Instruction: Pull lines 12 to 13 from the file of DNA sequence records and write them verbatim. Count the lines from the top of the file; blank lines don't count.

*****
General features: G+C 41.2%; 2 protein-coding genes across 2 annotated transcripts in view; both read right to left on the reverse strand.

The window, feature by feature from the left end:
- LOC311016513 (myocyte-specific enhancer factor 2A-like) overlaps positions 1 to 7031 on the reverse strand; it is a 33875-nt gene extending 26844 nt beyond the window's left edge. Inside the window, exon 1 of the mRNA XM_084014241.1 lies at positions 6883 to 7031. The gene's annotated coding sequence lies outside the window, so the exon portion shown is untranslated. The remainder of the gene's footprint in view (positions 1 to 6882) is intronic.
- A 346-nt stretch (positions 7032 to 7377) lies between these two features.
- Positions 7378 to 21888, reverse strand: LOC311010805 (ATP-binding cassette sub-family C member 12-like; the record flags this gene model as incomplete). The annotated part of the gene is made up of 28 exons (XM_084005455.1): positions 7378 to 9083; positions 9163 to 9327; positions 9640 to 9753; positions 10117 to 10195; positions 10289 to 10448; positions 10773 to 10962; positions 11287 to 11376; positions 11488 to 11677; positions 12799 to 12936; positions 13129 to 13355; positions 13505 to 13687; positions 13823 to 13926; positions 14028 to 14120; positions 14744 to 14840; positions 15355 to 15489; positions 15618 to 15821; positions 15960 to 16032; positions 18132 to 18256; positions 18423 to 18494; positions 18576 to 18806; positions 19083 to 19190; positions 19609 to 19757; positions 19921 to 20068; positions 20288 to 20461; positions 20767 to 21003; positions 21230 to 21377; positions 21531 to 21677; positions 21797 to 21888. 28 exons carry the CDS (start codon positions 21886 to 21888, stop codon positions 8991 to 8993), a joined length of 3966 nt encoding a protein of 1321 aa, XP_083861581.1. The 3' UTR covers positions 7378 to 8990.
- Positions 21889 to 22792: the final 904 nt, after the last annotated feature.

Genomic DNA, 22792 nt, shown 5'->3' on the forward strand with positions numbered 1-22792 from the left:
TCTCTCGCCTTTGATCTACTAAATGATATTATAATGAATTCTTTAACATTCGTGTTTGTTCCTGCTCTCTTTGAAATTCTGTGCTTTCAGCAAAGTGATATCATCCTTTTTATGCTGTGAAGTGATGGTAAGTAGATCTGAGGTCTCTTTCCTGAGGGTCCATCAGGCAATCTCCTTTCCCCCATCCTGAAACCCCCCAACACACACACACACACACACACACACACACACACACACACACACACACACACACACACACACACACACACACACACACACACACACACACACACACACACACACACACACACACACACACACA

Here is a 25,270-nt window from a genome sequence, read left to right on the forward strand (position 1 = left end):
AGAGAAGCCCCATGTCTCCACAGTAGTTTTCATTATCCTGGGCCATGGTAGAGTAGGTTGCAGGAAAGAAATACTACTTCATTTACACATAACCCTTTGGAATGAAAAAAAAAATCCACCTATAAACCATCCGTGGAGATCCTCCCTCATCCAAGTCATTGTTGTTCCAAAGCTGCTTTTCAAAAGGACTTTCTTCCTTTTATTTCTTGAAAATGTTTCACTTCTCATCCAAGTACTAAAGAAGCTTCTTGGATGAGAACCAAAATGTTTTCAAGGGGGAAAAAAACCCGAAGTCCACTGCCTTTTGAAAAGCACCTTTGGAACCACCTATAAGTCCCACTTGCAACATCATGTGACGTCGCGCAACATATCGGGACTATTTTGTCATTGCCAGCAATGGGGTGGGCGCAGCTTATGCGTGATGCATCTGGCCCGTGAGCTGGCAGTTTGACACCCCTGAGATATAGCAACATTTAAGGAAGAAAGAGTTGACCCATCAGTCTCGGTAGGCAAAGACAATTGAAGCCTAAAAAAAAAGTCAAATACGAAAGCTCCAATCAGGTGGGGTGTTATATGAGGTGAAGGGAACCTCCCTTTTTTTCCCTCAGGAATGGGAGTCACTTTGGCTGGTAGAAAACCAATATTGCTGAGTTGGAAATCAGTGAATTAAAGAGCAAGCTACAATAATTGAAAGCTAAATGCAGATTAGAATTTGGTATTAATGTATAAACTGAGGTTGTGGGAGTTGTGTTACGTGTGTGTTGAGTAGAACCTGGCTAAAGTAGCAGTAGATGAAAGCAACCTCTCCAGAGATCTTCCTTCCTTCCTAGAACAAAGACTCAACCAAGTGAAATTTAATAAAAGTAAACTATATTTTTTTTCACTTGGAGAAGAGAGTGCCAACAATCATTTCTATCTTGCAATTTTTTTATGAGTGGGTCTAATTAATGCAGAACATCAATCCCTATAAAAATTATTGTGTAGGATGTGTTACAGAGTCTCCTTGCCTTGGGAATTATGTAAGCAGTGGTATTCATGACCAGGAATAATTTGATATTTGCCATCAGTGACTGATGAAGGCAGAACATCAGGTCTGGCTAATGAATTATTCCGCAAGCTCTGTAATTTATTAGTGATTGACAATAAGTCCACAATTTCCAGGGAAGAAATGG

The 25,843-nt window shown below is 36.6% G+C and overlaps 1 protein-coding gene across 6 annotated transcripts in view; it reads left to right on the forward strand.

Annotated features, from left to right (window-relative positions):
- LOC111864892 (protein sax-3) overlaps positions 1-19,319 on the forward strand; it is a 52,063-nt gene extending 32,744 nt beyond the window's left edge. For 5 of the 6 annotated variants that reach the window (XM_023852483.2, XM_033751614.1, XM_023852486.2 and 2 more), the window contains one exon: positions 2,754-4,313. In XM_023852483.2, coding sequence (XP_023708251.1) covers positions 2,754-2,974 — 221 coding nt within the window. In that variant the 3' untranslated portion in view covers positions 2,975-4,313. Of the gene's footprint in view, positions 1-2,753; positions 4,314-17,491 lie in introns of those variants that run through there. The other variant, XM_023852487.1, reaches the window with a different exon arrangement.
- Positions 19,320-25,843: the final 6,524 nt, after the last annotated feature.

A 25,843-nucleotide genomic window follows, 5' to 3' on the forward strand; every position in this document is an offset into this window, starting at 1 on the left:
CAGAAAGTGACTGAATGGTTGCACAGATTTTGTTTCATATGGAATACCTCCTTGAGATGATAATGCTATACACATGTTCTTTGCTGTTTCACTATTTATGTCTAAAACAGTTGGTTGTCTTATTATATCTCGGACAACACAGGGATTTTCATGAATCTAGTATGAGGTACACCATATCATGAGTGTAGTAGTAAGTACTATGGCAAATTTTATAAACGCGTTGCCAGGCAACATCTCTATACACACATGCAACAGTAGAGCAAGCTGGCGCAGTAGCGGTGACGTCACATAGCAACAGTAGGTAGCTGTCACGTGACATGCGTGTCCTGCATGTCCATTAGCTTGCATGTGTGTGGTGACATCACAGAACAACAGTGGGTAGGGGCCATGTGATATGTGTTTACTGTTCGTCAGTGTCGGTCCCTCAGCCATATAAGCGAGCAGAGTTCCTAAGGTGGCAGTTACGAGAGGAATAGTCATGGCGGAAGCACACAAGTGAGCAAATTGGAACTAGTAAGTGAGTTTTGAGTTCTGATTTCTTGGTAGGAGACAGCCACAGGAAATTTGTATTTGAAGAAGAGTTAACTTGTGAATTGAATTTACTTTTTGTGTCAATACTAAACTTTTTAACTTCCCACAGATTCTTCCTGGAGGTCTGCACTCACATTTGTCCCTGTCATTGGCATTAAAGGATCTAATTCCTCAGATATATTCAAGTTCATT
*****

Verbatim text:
Annotated features, from left to right (window-relative positions):
- LOC111864892 (protein sax-3) overlaps positions 1-19,319 on the forward strand; it is a 52,063-nt gene extending 32,744 nt beyond the window's left edge. For 5 of the 6 annotated variants that reach the window (XM_023852483.2, XM_033751614.1, XM_023852486.2 and 2 more), the window contains one exon: positions 2,754-4,313. In XM_023852483.2, coding sequence (XP_023708251.1) covers positions 2,754-2,974 — 221 coding nt within the window. In that variant the 3' untranslated portion in view covers positions 2,975-4,313. Of the gene's footprint in view, positions 1-2,753; positions 4,314-17,491 lie in introns of those variants that run through there. The other variant, XM_023852487.1, reaches the window with a different exon arrangement.